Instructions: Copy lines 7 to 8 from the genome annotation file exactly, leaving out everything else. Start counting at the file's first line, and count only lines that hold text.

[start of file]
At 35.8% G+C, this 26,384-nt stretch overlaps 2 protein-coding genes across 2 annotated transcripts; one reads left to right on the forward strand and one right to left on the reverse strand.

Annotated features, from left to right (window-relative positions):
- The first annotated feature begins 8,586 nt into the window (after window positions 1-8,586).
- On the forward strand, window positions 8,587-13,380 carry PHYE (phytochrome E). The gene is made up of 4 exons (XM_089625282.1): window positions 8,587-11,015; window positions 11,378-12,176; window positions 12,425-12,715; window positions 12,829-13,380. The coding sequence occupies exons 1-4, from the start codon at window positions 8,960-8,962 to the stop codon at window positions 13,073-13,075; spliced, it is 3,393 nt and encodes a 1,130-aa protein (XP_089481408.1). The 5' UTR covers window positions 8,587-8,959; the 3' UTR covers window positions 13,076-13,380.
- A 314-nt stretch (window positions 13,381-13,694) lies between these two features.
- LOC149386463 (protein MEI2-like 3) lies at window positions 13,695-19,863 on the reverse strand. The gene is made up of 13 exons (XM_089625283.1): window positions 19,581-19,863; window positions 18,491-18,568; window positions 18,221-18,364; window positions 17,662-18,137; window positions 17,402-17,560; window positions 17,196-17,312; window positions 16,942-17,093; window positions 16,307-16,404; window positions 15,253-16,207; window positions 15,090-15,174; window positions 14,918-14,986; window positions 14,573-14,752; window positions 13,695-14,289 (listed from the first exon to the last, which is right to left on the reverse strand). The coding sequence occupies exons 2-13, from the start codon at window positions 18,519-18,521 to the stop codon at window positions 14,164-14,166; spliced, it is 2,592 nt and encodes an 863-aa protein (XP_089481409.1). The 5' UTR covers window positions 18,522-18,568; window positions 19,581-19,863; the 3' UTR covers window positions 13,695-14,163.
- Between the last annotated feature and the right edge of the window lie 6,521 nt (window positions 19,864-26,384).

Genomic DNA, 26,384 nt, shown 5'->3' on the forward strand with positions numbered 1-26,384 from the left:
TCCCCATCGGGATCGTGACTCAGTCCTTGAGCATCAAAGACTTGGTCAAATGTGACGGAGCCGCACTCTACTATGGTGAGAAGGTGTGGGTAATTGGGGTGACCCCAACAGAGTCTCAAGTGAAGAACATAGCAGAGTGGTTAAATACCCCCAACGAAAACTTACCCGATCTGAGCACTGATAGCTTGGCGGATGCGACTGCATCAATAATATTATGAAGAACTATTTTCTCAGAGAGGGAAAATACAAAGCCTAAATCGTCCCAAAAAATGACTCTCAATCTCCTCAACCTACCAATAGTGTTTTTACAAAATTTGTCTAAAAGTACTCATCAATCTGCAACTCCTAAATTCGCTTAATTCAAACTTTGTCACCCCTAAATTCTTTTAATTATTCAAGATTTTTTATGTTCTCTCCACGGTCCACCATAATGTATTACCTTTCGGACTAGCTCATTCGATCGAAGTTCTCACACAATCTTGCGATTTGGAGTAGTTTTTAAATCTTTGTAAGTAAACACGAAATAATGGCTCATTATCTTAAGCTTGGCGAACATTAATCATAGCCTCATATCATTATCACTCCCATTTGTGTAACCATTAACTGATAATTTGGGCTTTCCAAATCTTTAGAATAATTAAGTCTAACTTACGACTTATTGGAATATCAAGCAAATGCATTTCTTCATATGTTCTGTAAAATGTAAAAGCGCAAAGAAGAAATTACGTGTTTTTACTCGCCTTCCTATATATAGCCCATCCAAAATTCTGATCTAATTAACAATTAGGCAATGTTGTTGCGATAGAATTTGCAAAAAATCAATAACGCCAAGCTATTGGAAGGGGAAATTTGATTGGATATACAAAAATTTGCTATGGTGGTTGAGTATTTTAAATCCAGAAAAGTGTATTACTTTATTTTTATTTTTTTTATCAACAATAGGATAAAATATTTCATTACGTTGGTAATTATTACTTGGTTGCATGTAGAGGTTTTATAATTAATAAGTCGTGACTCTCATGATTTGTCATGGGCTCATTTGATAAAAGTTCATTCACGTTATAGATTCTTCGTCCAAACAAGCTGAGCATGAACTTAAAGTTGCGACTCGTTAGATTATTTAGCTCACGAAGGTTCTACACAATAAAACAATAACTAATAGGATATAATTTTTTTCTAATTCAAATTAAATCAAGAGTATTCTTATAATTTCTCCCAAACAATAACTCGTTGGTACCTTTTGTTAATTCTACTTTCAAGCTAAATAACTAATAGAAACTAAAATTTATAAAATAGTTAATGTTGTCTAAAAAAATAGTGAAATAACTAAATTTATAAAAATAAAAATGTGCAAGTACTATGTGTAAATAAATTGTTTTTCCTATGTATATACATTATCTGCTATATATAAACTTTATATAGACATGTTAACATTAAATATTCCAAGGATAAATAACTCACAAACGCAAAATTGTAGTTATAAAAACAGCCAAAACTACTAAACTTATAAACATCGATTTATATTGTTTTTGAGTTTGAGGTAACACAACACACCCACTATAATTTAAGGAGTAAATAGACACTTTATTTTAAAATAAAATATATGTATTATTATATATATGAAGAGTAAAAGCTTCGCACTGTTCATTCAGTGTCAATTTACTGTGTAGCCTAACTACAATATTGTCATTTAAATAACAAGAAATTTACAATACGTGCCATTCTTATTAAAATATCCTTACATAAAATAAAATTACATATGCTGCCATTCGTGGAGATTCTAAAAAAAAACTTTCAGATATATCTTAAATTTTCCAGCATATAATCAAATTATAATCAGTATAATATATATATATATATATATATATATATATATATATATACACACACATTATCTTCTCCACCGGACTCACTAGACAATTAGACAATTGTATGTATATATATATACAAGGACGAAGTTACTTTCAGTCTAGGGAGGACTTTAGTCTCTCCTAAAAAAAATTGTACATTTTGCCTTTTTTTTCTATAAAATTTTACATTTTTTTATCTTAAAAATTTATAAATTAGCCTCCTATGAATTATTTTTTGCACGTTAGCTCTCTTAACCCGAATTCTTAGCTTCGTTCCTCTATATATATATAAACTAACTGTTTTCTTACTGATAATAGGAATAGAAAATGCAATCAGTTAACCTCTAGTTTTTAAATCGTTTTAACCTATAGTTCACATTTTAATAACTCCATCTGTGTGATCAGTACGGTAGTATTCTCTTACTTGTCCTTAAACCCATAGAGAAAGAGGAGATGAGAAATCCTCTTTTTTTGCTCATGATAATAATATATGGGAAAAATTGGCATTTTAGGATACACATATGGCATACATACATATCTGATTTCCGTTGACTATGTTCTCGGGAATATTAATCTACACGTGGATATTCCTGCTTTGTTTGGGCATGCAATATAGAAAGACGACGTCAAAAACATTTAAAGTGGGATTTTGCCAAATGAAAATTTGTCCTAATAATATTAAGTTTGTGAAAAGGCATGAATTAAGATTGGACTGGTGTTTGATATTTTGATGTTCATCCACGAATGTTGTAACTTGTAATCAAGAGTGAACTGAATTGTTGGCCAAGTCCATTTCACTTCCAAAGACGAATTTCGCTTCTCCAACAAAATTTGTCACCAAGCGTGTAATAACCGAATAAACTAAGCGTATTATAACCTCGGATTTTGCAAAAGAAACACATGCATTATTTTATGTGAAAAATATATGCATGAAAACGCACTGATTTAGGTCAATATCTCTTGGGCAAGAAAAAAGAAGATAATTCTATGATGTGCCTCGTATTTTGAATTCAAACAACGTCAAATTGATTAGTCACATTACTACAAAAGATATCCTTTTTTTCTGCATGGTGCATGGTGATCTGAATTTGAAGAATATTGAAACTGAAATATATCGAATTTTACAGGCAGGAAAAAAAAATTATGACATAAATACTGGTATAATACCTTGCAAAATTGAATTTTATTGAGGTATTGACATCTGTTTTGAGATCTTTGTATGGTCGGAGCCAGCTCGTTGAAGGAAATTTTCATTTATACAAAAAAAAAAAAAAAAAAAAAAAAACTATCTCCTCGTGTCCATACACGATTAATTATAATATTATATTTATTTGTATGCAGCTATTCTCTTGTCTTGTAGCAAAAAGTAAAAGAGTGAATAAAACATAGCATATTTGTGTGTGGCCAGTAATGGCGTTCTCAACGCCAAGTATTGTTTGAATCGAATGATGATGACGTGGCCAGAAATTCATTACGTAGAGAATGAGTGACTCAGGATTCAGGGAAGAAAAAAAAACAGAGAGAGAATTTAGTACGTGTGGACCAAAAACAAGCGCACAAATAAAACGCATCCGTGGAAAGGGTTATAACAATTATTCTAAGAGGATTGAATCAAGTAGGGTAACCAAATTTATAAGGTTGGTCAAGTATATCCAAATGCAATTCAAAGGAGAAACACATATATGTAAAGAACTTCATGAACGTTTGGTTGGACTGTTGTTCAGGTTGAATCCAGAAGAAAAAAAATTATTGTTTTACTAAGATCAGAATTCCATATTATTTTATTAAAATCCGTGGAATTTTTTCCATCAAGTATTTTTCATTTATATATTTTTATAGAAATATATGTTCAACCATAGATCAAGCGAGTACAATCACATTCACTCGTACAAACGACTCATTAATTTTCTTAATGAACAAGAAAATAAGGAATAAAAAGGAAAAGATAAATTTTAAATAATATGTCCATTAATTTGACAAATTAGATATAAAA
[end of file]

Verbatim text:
- Between the last annotated feature and the right edge of the window lie 6,521 nt (window positions 19,864-26,384).

Genomic DNA, 26,384 nt, shown 5'->3' on the forward strand with positions numbered 1-26,384 from the left: